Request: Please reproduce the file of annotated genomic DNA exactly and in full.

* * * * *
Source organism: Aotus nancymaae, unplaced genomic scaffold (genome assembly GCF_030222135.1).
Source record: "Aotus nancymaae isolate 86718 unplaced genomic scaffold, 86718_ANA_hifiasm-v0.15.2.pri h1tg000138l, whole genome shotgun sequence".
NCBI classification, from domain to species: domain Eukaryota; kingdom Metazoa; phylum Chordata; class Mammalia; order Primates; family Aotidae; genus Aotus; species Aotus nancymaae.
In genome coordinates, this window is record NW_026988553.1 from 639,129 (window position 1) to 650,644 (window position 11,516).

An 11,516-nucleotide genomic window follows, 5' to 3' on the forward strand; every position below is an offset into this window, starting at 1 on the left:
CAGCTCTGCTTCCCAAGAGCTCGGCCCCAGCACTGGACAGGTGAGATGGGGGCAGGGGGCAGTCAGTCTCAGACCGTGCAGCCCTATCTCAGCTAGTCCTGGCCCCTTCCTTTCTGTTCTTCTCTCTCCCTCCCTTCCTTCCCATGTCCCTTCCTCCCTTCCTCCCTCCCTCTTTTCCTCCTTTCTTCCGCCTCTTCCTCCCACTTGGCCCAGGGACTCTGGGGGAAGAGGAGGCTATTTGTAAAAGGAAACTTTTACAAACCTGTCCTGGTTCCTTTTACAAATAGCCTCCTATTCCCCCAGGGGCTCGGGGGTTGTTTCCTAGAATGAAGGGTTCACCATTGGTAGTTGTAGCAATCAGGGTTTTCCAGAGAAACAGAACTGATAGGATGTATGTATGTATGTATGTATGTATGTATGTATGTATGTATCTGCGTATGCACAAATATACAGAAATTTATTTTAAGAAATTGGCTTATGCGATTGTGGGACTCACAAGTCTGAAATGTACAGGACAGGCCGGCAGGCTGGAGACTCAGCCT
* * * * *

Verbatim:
Source organism: Aotus nancymaae, unplaced genomic scaffold (genome assembly GCF_030222135.1).
Source record: "Aotus nancymaae isolate 86718 unplaced genomic scaffold, 86718_ANA_hifiasm-v0.15.2.pri h1tg000138l, whole genome shotgun sequence".
NCBI classification, from domain to species: domain Eukaryota; kingdom Metazoa; phylum Chordata; class Mammalia; order Primates; family Aotidae; genus Aotus; species Aotus nancymaae.
In genome coordinates, this window is record NW_026988553.1 from 639,129 (window position 1) to 650,644 (window position 11,516).

An 11,516-nucleotide genomic window follows, 5' to 3' on the forward strand; every position below is an offset into this window, starting at 1 on the left:
CAGCTCTGCTTCCCAAGAGCTCGGCCCCAGCACTGGACAGGTGAGATGGGGGCAGGGGGCAGTCAGTCTCAGACCGTGCAGCCCTATCTCAGCTAGTCCTGGCCCCTTCCTTTCTGTTCTTCTCTCTCCCTCCCTTCCTTCCCATGTCCCTTCCTCCCTTCCTCCCTCCCTCTTTTCCTCCTTTCTTCCGCCTCTTCCTCCCACTTGGCCCAGGGACTCTGGGGGAAGAGGAGGCTATTTGTAAAAGGAAACTTTTACAAACCTGTCCTGGTTCCTTTTACAAATAGCCTCCTATTCCCCCAGGGGCTCGGGGGTTGTTTCCTAGAATGAAGGGTTCACCATTGGTAGTTGTAGCAATCAGGGTTTTCCAGAGAAACAGAACTGATAGGATGTATGTATGTATGTATGTATGTATGTATGTATGTATGTATCTGCGTATGCACAAATATACAGAAATTTATTTTAAGAAATTGGCTTATGCGATTGTGGGACTCACAAGTCTGAAATGTACAGGACAGGCCGGCAGGCTGGAGACTCAGCCT